It took a campaign of shame by Courant columnist Helen Ubinas to get a federal housing official to finally pay nearly $800 in penalties and make her decaying house in Hartford look slightly less disheveled. What will it take for all the other rotting properties around the state?
Putting pressure on their owners too. But some towns are wearying of the time-consuming and often nasty chore of tracking and dunning property owners. Seymour is refusing to take anonymous tips. Montville's town council rejected a blight ordinance in July that would have allowed anonymous complaints.
Blight is a neighborhood killer. Homes in disrepair lower the value of the properties around them, and Connecticut homeowners can ill afford to lose more equity in their homes.
Townspeople should have the option of filing anonymous complaints. Officials can then judge whether the complaint is valid or only in the eye of the beholder. Why breach the peace and create enmity by making complainants identify themselves?
If towns won't help homeowners, the Web will. SeeClickFix.com is a free website where residents can anonymously report on eyesores, potholes, even drug deals, and document them with photos or videos. It was invented by a New Haven native who was fed up with a problem on his street, and it has spread nationwide.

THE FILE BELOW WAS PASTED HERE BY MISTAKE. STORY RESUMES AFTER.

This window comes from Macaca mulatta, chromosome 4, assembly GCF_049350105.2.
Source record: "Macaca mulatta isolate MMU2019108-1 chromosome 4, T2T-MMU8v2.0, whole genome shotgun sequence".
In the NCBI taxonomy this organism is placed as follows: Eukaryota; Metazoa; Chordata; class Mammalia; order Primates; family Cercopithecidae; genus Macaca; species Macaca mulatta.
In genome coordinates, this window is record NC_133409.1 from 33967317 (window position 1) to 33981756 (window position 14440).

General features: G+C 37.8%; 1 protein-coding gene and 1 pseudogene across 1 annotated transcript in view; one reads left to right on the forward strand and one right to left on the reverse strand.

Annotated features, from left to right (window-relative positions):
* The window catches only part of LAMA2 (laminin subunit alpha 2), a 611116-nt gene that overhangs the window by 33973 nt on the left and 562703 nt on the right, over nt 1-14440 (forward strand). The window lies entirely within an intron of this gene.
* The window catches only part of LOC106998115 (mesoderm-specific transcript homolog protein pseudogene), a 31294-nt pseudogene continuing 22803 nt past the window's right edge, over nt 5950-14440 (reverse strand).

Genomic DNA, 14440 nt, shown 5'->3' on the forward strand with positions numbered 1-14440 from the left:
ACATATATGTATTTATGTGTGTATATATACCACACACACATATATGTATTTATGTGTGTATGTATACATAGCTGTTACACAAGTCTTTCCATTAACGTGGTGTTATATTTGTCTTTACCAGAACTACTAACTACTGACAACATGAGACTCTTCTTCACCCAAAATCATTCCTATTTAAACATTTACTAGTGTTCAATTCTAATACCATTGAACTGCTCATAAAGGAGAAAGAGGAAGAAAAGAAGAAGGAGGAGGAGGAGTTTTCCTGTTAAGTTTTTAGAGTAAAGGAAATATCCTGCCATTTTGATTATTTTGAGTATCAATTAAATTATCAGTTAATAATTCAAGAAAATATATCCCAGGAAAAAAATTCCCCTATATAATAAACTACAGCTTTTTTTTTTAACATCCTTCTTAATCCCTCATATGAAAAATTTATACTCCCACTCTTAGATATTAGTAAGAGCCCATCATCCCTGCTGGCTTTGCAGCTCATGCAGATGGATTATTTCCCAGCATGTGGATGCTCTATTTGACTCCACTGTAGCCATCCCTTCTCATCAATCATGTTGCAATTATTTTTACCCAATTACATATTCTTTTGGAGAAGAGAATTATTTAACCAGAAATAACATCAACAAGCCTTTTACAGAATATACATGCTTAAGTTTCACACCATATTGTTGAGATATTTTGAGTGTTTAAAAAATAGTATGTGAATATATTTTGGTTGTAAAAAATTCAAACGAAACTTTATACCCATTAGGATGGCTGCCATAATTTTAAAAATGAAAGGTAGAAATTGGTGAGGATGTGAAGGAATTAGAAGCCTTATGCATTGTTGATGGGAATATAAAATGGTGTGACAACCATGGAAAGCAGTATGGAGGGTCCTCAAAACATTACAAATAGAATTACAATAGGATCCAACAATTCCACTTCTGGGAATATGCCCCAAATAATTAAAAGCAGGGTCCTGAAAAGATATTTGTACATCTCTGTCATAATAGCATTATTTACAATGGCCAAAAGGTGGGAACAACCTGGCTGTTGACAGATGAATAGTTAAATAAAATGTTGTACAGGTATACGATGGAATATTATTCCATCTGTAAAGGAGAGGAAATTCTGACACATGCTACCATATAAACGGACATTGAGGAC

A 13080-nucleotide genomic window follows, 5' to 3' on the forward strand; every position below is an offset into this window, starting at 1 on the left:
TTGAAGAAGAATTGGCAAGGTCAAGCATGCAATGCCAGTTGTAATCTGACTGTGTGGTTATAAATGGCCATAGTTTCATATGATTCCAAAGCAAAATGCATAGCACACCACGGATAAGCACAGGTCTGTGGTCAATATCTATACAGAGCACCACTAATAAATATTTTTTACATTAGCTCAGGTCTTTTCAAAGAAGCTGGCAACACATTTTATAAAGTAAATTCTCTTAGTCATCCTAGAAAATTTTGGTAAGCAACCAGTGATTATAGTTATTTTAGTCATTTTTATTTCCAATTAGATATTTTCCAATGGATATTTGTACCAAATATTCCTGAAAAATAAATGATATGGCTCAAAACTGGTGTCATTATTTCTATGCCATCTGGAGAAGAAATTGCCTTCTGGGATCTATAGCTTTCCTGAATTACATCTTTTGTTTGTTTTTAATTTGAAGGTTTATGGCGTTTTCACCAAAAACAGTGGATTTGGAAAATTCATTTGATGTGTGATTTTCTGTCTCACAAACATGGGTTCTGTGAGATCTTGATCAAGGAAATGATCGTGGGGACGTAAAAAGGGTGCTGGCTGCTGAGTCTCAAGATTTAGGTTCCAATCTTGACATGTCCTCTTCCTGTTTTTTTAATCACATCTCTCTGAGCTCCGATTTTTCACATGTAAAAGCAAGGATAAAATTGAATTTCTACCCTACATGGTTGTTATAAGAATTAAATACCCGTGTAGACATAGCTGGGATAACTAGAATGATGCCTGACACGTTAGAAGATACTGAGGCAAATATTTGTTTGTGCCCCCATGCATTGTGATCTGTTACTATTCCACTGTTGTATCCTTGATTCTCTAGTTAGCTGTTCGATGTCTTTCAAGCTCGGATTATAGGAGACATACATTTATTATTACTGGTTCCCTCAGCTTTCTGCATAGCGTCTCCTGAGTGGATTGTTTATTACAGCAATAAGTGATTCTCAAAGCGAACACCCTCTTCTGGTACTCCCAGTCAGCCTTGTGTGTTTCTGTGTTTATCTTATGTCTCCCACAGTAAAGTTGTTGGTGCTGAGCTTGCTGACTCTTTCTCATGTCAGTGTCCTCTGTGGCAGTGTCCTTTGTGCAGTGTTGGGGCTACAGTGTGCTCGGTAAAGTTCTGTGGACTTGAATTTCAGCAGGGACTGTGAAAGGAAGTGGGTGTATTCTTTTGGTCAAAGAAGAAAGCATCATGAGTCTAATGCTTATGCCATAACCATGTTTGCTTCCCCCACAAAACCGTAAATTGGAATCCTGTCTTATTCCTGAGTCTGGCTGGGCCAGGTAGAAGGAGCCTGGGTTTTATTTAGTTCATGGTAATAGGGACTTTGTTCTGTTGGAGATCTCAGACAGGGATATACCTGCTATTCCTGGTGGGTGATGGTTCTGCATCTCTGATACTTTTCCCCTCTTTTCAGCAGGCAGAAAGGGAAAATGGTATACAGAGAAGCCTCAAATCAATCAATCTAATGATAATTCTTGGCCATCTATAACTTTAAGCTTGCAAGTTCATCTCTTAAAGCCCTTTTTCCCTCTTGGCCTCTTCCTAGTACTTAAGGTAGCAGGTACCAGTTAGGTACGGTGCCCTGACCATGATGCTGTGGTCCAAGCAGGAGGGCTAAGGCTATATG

Check out, for example, the photo of tires dumped under the I-84 highway overpass on Capitol Avenue in Hartford. It was submitted by "Scott" and has drawn several comments. It's still not fixed, but local and state officials are now clearly on notice.
It's not always easy for towns and cities to find the owners of makeshift dumps, abandoned homes and closed businesses and persuade them to mow the lawn or remove the tires. The General Assembly, recognizing this, unanimously passed a bill this summer creating a tracking system for owners of empty, foreclosed buildings. It also lets towns go after the financial institutions that hold title to disheveled, ignored properties.
That's great. Go get 'em.
Reprinted with permission of the Hartford Courant.
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